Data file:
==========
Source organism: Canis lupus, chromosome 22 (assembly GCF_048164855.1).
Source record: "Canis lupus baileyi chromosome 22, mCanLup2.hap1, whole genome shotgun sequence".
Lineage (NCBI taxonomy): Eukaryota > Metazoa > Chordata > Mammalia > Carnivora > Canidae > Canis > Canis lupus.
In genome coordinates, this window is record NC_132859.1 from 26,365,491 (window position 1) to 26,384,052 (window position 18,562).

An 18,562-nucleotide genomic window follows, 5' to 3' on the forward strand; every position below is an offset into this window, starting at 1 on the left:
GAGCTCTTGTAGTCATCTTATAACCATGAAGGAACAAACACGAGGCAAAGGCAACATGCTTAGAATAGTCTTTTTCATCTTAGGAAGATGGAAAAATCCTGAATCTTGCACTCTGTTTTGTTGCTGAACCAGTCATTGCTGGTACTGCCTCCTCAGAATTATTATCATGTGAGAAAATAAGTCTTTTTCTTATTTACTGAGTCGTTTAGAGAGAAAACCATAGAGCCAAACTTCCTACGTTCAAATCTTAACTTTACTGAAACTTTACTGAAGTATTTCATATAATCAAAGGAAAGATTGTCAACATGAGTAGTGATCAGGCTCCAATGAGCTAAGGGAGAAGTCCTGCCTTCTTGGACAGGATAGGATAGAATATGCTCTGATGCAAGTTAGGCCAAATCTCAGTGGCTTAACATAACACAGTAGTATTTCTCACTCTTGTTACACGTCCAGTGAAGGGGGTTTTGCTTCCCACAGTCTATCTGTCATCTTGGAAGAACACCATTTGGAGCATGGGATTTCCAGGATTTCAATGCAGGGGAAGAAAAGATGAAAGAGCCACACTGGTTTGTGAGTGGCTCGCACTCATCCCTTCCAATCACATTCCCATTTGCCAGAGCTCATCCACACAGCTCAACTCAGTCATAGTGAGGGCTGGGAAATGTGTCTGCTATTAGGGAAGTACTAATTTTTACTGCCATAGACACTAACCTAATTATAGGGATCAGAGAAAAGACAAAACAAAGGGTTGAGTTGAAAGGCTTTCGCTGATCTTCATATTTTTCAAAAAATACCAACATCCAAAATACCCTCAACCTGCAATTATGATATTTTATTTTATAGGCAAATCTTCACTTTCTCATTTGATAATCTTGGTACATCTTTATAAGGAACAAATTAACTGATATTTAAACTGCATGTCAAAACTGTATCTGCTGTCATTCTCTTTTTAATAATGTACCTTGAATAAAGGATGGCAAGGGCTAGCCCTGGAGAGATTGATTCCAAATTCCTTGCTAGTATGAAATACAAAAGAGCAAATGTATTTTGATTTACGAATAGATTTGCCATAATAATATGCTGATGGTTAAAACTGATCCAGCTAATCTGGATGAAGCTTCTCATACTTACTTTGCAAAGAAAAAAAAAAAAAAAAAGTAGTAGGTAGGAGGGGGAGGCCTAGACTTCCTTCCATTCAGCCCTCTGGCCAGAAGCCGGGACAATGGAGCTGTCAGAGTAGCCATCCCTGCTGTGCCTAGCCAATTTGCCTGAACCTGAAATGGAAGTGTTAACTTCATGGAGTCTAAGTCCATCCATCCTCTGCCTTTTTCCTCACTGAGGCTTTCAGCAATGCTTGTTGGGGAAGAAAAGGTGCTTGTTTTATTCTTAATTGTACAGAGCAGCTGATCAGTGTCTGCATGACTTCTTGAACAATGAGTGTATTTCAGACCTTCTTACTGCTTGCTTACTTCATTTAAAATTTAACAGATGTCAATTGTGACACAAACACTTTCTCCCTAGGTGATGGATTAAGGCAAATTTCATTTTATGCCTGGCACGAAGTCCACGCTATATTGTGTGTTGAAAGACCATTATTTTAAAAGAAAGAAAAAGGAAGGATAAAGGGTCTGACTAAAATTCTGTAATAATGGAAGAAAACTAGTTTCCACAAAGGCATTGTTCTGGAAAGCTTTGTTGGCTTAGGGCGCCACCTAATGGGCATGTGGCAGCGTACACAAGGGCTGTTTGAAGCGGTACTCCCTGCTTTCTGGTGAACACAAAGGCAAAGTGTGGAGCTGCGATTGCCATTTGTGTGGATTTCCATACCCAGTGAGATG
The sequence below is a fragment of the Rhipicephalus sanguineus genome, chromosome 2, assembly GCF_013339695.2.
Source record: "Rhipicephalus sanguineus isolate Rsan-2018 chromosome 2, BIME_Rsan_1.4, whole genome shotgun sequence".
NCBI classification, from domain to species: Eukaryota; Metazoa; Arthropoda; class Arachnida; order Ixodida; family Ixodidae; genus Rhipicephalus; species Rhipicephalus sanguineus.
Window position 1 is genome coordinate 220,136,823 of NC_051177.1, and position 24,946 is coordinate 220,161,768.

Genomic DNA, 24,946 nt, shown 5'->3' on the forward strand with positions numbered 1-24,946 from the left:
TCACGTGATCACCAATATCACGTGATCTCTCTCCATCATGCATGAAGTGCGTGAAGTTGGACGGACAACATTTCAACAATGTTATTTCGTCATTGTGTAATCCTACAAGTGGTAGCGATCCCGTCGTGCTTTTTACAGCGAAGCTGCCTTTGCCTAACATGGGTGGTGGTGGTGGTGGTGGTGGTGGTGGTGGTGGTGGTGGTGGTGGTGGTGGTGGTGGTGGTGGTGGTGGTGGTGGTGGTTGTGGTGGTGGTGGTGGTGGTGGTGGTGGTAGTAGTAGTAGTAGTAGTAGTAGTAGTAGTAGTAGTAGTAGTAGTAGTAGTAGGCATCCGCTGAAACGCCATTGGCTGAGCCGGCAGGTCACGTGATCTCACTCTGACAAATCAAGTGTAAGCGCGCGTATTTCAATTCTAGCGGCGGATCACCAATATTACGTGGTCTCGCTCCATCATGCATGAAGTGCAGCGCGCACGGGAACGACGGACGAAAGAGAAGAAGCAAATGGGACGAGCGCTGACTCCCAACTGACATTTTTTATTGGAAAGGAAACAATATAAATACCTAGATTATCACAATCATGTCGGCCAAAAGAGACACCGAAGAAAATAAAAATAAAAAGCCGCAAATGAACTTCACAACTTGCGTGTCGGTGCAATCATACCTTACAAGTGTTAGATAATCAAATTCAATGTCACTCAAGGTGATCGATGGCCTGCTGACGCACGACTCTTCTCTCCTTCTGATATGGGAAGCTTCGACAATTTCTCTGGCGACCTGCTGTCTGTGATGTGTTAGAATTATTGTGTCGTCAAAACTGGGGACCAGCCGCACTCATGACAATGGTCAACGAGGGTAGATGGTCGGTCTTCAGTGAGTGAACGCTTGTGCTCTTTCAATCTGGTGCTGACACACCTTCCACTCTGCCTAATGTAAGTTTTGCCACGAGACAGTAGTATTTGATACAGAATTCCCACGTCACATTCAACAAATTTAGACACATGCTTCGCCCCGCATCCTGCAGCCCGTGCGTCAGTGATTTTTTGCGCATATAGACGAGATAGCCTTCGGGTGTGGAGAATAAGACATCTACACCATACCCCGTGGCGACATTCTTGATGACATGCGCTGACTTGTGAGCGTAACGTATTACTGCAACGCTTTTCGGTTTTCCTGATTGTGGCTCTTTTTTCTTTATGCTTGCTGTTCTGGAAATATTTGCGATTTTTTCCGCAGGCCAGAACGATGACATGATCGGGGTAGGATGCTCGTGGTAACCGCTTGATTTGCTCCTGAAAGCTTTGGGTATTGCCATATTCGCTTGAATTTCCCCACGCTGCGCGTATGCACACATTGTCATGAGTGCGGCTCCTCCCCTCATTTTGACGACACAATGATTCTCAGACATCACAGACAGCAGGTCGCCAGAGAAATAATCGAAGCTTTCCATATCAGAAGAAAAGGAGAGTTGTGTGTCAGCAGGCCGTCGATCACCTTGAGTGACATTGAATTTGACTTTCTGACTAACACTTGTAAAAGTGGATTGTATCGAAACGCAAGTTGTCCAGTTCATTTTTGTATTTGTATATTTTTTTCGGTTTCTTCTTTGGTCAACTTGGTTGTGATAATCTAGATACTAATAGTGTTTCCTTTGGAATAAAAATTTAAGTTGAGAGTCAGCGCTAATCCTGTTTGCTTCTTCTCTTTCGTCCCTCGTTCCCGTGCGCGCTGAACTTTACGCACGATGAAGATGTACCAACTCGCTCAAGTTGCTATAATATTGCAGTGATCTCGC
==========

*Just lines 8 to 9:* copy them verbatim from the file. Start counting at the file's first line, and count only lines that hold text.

Source record: "Rhipicephalus sanguineus isolate Rsan-2018 chromosome 2, BIME_Rsan_1.4, whole genome shotgun sequence".
NCBI classification, from domain to species: Eukaryota; Metazoa; Arthropoda; class Arachnida; order Ixodida; family Ixodidae; genus Rhipicephalus; species Rhipicephalus sanguineus.